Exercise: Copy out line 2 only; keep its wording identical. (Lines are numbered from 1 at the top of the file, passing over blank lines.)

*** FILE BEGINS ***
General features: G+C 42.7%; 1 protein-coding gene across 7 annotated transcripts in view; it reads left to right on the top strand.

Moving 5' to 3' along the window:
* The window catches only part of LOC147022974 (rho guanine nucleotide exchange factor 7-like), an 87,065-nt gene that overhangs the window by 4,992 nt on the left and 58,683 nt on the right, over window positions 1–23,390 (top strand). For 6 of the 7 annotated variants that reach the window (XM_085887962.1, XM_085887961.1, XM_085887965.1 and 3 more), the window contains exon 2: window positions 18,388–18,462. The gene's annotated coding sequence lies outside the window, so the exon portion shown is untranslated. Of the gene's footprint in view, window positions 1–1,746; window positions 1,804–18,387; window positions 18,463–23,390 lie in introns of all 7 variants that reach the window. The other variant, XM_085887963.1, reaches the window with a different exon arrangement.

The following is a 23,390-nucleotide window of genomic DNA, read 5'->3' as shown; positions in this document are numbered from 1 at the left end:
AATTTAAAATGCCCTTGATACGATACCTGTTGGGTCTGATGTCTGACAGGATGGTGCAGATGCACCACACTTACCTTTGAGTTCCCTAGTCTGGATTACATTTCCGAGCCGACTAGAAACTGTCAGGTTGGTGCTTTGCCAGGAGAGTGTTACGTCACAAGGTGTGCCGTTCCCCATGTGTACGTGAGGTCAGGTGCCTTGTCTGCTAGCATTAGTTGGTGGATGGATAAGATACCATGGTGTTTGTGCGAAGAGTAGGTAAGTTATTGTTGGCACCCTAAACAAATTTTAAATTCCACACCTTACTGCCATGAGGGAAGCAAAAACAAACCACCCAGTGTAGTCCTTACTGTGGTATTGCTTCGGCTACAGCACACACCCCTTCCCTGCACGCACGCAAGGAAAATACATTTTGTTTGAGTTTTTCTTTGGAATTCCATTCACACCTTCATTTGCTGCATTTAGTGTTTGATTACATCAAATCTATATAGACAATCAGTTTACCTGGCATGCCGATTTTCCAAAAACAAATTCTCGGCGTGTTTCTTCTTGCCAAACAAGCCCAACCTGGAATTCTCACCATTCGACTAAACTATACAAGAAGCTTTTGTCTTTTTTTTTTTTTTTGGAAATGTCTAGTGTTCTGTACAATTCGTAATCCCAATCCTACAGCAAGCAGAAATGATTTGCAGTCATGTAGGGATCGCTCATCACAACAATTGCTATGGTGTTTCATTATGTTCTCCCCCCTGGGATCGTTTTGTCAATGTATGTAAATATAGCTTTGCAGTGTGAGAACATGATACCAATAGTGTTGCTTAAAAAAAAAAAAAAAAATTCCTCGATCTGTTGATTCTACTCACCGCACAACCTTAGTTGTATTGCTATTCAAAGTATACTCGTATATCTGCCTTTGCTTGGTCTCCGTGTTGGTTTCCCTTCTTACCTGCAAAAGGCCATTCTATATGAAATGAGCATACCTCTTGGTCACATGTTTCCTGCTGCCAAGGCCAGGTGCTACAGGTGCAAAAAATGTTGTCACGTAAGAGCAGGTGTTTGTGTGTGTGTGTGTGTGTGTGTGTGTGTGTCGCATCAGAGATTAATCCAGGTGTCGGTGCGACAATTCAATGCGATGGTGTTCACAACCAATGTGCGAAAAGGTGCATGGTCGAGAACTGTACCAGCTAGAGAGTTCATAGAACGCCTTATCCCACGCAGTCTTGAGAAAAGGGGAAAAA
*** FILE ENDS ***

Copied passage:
Moving 5' to 3' along the window: